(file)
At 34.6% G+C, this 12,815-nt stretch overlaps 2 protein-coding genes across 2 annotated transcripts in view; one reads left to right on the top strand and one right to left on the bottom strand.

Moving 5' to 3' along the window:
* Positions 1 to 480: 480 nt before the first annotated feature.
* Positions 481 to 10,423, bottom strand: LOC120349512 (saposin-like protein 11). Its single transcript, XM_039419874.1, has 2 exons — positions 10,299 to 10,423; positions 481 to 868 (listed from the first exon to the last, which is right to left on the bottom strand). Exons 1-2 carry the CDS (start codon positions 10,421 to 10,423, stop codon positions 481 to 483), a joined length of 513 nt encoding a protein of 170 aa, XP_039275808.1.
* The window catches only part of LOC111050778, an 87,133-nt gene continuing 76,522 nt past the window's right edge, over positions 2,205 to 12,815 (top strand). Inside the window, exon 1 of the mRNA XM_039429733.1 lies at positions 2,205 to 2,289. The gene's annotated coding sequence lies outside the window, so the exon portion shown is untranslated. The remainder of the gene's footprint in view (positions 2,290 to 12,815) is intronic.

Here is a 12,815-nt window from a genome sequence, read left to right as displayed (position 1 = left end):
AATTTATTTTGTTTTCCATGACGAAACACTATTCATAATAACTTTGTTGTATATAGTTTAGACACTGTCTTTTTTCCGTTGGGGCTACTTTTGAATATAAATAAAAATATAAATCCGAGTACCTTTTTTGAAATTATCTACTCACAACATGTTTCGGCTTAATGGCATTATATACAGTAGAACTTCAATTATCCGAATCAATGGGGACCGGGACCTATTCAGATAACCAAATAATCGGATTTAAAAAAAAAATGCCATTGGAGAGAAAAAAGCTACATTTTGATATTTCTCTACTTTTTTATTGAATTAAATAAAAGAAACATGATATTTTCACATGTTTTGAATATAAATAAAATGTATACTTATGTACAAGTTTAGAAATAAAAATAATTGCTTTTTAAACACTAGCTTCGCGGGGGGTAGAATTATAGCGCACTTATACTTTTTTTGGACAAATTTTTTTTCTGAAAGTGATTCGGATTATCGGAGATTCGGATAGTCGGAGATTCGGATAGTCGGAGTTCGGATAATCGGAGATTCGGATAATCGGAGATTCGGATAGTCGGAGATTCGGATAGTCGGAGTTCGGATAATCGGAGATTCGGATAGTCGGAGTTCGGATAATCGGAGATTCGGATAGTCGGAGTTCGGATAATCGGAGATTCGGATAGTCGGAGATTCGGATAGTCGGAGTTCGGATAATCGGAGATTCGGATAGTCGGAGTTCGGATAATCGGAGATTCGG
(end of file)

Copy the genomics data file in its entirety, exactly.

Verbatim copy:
At 34.6% G+C, this 12,815-nt stretch overlaps 2 protein-coding genes across 2 annotated transcripts in view; one reads left to right on the top strand and one right to left on the bottom strand.

Moving 5' to 3' along the window:
* Positions 1 to 480: 480 nt before the first annotated feature.
* Positions 481 to 10,423, bottom strand: LOC120349512 (saposin-like protein 11). Its single transcript, XM_039419874.1, has 2 exons — positions 10,299 to 10,423; positions 481 to 868 (listed from the first exon to the last, which is right to left on the bottom strand). Exons 1-2 carry the CDS (start codon positions 10,421 to 10,423, stop codon positions 481 to 483), a joined length of 513 nt encoding a protein of 170 aa, XP_039275808.1.
* The window catches only part of LOC111050778, an 87,133-nt gene continuing 76,522 nt past the window's right edge, over positions 2,205 to 12,815 (top strand). Inside the window, exon 1 of the mRNA XM_039429733.1 lies at positions 2,205 to 2,289. The gene's annotated coding sequence lies outside the window, so the exon portion shown is untranslated. The remainder of the gene's footprint in view (positions 2,290 to 12,815) is intronic.

Here is a 12,815-nt window from a genome sequence, read left to right as displayed (position 1 = left end):
AATTTATTTTGTTTTCCATGACGAAACACTATTCATAATAACTTTGTTGTATATAGTTTAGACACTGTCTTTTTTCCGTTGGGGCTACTTTTGAATATAAATAAAAATATAAATCCGAGTACCTTTTTTGAAATTATCTACTCACAACATGTTTCGGCTTAATGGCATTATATACAGTAGAACTTCAATTATCCGAATCAATGGGGACCGGGACCTATTCAGATAACCAAATAATCGGATTTAAAAAAAAAATGCCATTGGAGAGAAAAAAGCTACATTTTGATATTTCTCTACTTTTTTATTGAATTAAATAAAAGAAACATGATATTTTCACATGTTTTGAATATAAATAAAATGTATACTTATGTACAAGTTTAGAAATAAAAATAATTGCTTTTTAAACACTAGCTTCGCGGGGGGTAGAATTATAGCGCACTTATACTTTTTTTGGACAAATTTTTTTTCTGAAAGTGATTCGGATTATCGGAGATTCGGATAGTCGGAGATTCGGATAGTCGGAGTTCGGATAATCGGAGATTCGGATAATCGGAGATTCGGATAGTCGGAGATTCGGATAGTCGGAGTTCGGATAATCGGAGATTCGGATAGTCGGAGTTCGGATAATCGGAGATTCGGATAGTCGGAGTTCGGATAATCGGAGATTCGGATAGTCGGAGATTCGGATAGTCGGAGTTCGGATAATCGGAGATTCGGATAGTCGGAGTTCGGATAATCGGAGATTCGG